"She slept in the bed with us that night to get back to sleep. [The next night] She woke up, and again woke us up, and said - and this is really heartbreaking - 'I just woke up crying and I don't even know why I'm crying."'

The rep believes that haters/anonymous cyber bullies are one good reason why children should not be blogging.

The story also provides tips for parents who suspect that their kids might be blogging. These include:

- Encouraging children to write posts with another person (read adult), in the room.
- Ensuring that photos don’t have any personally identifiable information.
- Educating yourself about the net.

The childrens’ theatre connection may partially explain why some of Tavi’s images are so entertaining. Blogging, at its best, is part confessional, part standup comedy and Tavi appears to be a natural performer.

If Steve Gevinson is, as reported, an English teacher, then that may also help to explain why Tavi is so articulate for her age.

One thing about which I am still unclear however is the quality of Tavi’s photos. This is one of the chief reasons why I initially found it hard to believe her story.

With the exception of the series which appear with Tavi's first post following the NY mag brouhaha - in which she poses against a backdrop of newspaper clippings, with a type headline which reads, 'Between the lines' and even takes a bow in one shot (above) - most of the images that Tavi has since published look like those taken by your typical amateur photographer.

Some of the original shots, which I reproduced for the purposes of news and review – including the original Style Rookie masthead, which showed a shot of Tavi with some artfully-arranged type (but which has since been changed) – looked almost professionally art directed.

Call it beginner’s luck.

Thursday, August 14, 2008

In (American) Vogue: Michael Angel

us vogue via michael angel

One day he’s opening New York Fashion Week, the next Michael Angel lands a feature in one of the world's most high profile fashion glossies.

In a post overnight on his blog, the New York-based Oz expat designer presented readers with a scan of a feature that has just been published on him in the September 2008 edition of US Vogue.

Sadly Angel does not appear to have scanned a highres version of the editorial, so it’s impossible to make much out beyond the headline:

And the intro:
“An Aussie artist’s canvasses are his bold, colour-rich dresses”

Together with a shot of the designer accompanied by three models wearing looks from his Fall/Winter 0809 collection.

Here is one of the dresses just shot by US Vogue, which previously featured on the website:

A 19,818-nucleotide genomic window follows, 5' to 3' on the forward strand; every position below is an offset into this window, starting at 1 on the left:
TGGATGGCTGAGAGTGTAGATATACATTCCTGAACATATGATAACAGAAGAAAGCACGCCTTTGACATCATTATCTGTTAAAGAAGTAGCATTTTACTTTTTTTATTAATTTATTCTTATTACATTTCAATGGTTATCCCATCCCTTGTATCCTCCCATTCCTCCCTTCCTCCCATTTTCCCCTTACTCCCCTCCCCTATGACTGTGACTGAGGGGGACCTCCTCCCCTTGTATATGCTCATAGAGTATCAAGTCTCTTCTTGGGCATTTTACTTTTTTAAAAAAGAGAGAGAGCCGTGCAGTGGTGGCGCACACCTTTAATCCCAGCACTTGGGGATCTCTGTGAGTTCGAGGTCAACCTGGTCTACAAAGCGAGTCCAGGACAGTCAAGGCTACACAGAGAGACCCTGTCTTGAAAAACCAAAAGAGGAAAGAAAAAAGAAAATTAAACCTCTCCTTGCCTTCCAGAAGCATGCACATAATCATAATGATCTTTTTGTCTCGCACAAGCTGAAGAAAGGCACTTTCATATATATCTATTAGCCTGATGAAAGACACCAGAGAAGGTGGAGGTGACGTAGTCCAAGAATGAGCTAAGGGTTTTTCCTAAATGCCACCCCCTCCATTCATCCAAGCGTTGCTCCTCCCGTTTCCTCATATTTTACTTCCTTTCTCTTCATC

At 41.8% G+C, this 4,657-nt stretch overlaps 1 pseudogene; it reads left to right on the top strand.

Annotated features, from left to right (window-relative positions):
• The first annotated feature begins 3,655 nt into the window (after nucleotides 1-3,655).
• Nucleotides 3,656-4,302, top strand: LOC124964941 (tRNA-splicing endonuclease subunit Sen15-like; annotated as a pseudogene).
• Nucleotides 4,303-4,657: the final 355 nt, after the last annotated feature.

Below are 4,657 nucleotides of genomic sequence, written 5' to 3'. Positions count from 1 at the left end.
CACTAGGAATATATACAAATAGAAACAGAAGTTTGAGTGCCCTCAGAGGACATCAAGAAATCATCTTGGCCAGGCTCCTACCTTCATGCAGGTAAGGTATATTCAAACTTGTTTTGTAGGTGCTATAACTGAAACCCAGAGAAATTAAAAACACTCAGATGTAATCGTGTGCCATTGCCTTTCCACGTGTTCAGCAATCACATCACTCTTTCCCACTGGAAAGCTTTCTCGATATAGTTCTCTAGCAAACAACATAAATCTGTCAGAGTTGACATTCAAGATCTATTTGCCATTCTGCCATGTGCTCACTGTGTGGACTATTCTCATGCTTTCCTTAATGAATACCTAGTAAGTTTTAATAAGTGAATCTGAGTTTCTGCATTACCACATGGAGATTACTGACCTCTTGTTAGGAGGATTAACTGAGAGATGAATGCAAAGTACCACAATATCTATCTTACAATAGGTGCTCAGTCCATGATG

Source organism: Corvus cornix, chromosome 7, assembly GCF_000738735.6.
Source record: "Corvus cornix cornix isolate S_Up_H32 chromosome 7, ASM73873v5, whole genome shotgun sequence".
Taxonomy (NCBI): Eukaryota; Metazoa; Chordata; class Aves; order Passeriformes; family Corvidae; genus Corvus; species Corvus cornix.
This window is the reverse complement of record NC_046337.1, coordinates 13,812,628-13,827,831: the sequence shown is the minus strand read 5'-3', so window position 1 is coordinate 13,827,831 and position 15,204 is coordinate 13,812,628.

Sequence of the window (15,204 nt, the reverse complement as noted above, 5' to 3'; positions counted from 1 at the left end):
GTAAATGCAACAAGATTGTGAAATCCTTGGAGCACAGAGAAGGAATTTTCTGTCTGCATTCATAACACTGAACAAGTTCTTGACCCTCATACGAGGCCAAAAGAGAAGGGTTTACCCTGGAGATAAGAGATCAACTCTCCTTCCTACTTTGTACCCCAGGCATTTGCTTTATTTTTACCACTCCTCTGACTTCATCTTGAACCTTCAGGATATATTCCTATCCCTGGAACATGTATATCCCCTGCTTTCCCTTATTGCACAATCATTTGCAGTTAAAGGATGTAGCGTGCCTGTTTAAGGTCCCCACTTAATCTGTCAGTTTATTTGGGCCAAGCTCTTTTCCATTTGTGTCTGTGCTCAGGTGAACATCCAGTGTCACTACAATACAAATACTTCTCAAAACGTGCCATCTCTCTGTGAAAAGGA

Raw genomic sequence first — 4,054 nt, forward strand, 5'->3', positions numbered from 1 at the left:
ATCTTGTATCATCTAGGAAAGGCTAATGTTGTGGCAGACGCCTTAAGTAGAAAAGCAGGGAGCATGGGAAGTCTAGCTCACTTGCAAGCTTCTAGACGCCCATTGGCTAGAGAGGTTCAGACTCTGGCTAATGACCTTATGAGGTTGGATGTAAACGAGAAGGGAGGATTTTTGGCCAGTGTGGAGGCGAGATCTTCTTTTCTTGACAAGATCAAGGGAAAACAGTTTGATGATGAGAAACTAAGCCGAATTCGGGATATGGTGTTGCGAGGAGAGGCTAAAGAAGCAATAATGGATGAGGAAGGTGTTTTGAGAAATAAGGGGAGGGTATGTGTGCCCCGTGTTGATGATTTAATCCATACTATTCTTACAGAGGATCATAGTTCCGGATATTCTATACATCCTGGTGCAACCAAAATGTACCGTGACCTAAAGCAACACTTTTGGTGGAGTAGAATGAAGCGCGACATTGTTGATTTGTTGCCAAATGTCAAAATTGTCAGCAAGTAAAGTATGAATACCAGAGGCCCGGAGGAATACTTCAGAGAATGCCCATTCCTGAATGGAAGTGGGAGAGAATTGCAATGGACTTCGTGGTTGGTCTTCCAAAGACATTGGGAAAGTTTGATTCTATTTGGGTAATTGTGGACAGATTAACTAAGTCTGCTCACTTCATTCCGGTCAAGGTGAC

Understandably, Angel is over the moon about the feature.

He tells readers, in no uncertain terms:

“OK so today was landmark- not just landmark - but fucking landmark!”

He adds:
“i grew up with this magazine, it constantly inspired and motivated me. And now I'm in there! To not sound too corny - this is really what i dreamed of and it's becoming a reality....The US Vogue team have been so supportive and responsive to what I'm doing from the beginning- i couldn't ask for more and it doesn't get any better then this".

Angel does not mention anything about dreaming of an appearance in Australian Vogue and nor is it clear from his other blog posts what, if any, editorial may have been done on him in the local edition.

A list of international Vogue sites are rattled off on Angel's blogroll, but does not appear to be one of them.

An Angel at their schedule: Oz fashion's dark horse Michael Angel to open New York Fashion Week

the age

Not even frockwriter can keep up with the permutations of the NYFW calendar. After reporting that there were only two Australians left standing at NY Fashion Week, whose spring/summer 2009 season officially kicks off on September 5 - at least, that's when IMG’s Bryant Park schedule commences - IMG has just released said schedule and lo and behold, Australian expat Michael Angel (^) has opening honours.

[Another Melbourne native, Toni Maticevski, it should also be noted, appears to be tentatively pencilled in for 12.00pm on September 6].

An erstwhile Melbourne stylist, Angel worked for SABA for eight years from the age of 16, then the Melbourne Fashion Festival, the Search For A Supermodel tv series and US streetwear brand Oakley, before decamping to New York in 2004.

Angel's signature collection bowed in New York for the spring/summer 2008 season.

According to the designer's website, for the past five years Angel has:

“devoted himself to the creation of both digital and manual artwork”.

Angel's striking artwork provides one of the most distinctive elements of his debut collections, which feature simple, fluid shapes in the form of leggings, kaftans and simple T-shirt dresses and shifts in slick silks, as well as Australian merino.

As it emerges, Angel's Fall/Winter 0809 collection garnered quite some US media coverage, on such sites/publications as WWD, and [above, below].

Angel is a savvy marketer, who has his own blog. Not letting sass & bide's Black Rats leggings get all the Bryanboy love moreover, Angel recently sent a pair of his own leggings to the Filippino fashion blogger, who duly blogged shots of himself in the garment:


Just prior to heading to NY in 2004, Angel told The Melbourne Age: